Once again we are getting into the spawning season for the fish in Lake Conroe and I once again am receiving questions about taking fish at this time of year, especially black bass off of the nest, so once again I will address the subject.

On Lake Conroe we are blessed with a couple phenomenons that no one, even the Texas Parks and Wildlife Department biologists, has been able to explain to me, but we will all readily accept and that is we have a very large and naturally replenishing population of shad, the other is we have what appears to be a never ending supply of natural catfish restocking. The last catfish that were stocked in Lake Conroe by the TPWD was 1973, the year the lake was finished and filled.

The shad are a food source for many varieties of our game fish. The catfish that we have are channel catfish, blue catfish, and yellow catfish (also known as Opelousas and mud cat) and are fun to catch and make excellent table fare. They usually spawn later than the bass and crappie.

We have two species of crappie in Lake Conroe: white crappie and black crappie. The white crappie tends to grow a little larger than the black crappie but the black crappie are hardier and have a higher travel and restocking survival rate. Therefore the black crappie are the ones that have been stocked in the lake. The TPWD have not stock crappie in Lake Conroe since 2000, but over the years a few private organizations have purchased and stocked crappie, like the folks at Stow-A-Way Marina and RV Park have done for the past five years.

Both species of crappie will spawn and the population varies with the pressure from anglers and the habitat destruction of native plants by carp and other such devastating aquatic animals that have been introduced into our lake in the past.

Although I have no official TPWD word on the subject, but seeing a very few crappie are stocked each year, if any, catching and keeping crappie during the spawn doesn’t seem to me like a positive move for population growth. Therefore I suggest that anglers hold off taking crappie until April when the bulk of the sawn should be over.

In Lake Conroe we also have white bass (also known as sand bass) and Palmetto bass (also known as hybrid stripers). The white bass will go up creeks and the San Jacinto River up north at Stubblefield where they lay their eggs on the sandy bottom with the moving water to keep them clean until they hatch,

Palmetto Bass are hybrids produced in the TPWD fishery tanks by crossing striped bass with white bass and cannot reproduce, so stocking by the TPWD is the only way we have them in our lake. Due to lack of enough supply they have not been restocked in our lake since 2016 but the TPWD biologists that care for our lake have ordered two hundred and fifty thousand fingerlings to be stocked in our lake this year if the supply is available from the hatcheries. When I last checked with them we were in fifth place on the stocking list.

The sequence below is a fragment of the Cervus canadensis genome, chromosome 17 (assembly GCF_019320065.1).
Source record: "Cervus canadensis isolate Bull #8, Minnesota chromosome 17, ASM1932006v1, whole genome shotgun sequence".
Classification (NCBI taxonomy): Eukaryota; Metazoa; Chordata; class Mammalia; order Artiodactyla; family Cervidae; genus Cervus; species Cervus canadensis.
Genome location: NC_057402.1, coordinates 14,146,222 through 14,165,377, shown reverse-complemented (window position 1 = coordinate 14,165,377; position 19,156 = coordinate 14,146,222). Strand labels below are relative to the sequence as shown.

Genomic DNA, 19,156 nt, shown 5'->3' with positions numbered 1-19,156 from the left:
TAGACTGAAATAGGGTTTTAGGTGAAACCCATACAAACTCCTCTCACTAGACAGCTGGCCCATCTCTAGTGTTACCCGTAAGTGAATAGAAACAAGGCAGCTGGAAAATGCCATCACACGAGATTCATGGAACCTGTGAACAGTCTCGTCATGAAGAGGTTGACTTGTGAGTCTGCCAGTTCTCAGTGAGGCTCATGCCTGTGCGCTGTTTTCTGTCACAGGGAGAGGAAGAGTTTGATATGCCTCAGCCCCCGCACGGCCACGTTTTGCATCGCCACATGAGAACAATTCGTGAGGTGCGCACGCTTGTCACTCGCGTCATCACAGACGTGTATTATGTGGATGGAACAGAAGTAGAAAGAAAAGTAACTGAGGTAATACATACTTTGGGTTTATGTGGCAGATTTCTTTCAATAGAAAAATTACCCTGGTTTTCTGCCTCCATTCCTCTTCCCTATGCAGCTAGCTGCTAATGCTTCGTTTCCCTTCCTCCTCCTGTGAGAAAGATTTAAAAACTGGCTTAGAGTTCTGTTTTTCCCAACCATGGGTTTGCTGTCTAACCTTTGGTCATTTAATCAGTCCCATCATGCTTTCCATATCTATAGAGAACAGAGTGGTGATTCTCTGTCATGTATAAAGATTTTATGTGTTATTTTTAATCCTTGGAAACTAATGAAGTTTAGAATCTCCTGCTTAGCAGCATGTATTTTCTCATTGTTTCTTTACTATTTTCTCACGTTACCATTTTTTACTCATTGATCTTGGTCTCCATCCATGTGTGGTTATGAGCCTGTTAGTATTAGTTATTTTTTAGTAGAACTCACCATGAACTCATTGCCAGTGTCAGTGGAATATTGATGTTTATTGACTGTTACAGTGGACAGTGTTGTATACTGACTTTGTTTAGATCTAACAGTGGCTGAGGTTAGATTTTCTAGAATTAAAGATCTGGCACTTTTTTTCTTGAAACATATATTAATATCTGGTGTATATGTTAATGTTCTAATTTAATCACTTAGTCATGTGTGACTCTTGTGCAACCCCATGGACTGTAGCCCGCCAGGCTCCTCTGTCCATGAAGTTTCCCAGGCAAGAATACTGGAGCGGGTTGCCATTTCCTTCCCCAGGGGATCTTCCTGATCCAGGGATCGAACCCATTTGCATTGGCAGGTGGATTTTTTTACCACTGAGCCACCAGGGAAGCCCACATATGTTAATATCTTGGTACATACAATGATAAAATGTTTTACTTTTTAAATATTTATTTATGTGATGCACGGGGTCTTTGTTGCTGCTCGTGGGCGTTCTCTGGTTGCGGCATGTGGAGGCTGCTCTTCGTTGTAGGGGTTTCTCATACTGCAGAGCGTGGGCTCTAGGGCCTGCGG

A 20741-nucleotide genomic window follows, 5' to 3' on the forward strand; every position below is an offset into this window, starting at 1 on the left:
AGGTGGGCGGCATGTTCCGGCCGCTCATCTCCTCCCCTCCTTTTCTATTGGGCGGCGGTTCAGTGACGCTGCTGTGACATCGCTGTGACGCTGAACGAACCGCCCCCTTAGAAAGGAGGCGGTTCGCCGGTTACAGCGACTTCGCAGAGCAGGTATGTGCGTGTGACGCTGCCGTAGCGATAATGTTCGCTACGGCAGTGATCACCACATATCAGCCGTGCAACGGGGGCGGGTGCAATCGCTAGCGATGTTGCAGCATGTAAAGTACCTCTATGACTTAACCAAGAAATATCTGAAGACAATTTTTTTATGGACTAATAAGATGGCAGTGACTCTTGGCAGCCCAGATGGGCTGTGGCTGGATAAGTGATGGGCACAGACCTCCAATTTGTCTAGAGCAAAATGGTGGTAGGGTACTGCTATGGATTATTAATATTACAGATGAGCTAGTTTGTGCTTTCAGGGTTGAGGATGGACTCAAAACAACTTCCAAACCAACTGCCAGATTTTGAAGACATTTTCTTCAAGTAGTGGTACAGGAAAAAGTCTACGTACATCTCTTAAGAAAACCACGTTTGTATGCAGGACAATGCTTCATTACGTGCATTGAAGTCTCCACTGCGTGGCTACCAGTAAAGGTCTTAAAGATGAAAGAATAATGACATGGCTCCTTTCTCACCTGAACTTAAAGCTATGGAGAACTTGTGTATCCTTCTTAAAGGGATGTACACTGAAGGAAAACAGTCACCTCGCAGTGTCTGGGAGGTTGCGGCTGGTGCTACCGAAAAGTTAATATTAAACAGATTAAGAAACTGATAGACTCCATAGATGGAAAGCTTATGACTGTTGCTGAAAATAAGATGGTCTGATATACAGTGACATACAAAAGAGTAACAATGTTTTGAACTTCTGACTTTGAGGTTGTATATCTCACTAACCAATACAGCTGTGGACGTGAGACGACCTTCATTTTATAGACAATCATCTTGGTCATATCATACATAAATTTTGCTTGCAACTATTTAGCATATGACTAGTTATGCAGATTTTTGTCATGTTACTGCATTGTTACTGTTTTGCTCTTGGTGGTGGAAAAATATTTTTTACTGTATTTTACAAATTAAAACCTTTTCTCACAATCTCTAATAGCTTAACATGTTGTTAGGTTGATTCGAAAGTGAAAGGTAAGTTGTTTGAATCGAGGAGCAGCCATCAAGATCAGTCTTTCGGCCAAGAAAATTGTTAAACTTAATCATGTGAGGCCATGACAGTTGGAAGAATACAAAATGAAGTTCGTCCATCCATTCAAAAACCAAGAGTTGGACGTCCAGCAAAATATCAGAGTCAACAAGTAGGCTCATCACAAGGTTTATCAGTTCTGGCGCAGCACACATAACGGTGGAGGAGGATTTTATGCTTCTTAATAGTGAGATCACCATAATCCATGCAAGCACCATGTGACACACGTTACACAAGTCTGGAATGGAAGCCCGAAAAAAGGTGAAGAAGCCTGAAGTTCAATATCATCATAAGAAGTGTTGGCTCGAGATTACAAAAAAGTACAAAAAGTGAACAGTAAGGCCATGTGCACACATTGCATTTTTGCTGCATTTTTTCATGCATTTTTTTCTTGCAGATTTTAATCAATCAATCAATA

There is a perceived problem by some anglers concerning taking Largemouth Bass from the nest causing the nest to be abandoned and eggs not to hatch, thereby creating an eventual depletion of bass population. However, the biologists I have spoken with proclaimed there is no evidence to indicate any negative impact on the black bass population.

So even though male black bass may be taken off of the nest to be weighed in at the next tournament, possibly never to return to that nest, the numbers of nesting fish, the number of fry hatched, in conjunction with size of fish that can be kept and number taken dictated by regulations, have virtually no impact on numbers of bass in our lake. Add to that the fact that Florida Largemouth Bass have been stocked every year by TPWD since 1979, our black bass are in good shape.

There are other problems more urgently feared than removing the adult fish from the nest. Two of those are drastically dropping water levels, as the bass are nesting shallow, or from a sudden drop in temperature which can drive the bass from the nest.

It is interesting to note also that as soon as the fry hatch, one of the main predators they are faced with is the male black bass that has been fanning the nest. He will eat as many of the freshly hatched fry as he can easily catch. The rest of the fry that escape go on about the business of survival, eating, growing, and eventually repeating the cycle.

So this spring when fishing, don’t be too concerned about taking those bedding bass off of the nest. If you are fishing for fun, release them as soon as you can get them off of the hook, and they will return to the nest. But you know, we sure should use some common sense also, and not make an effort to strip the nest of fish, or harass them to the point that they abandoning a nest.

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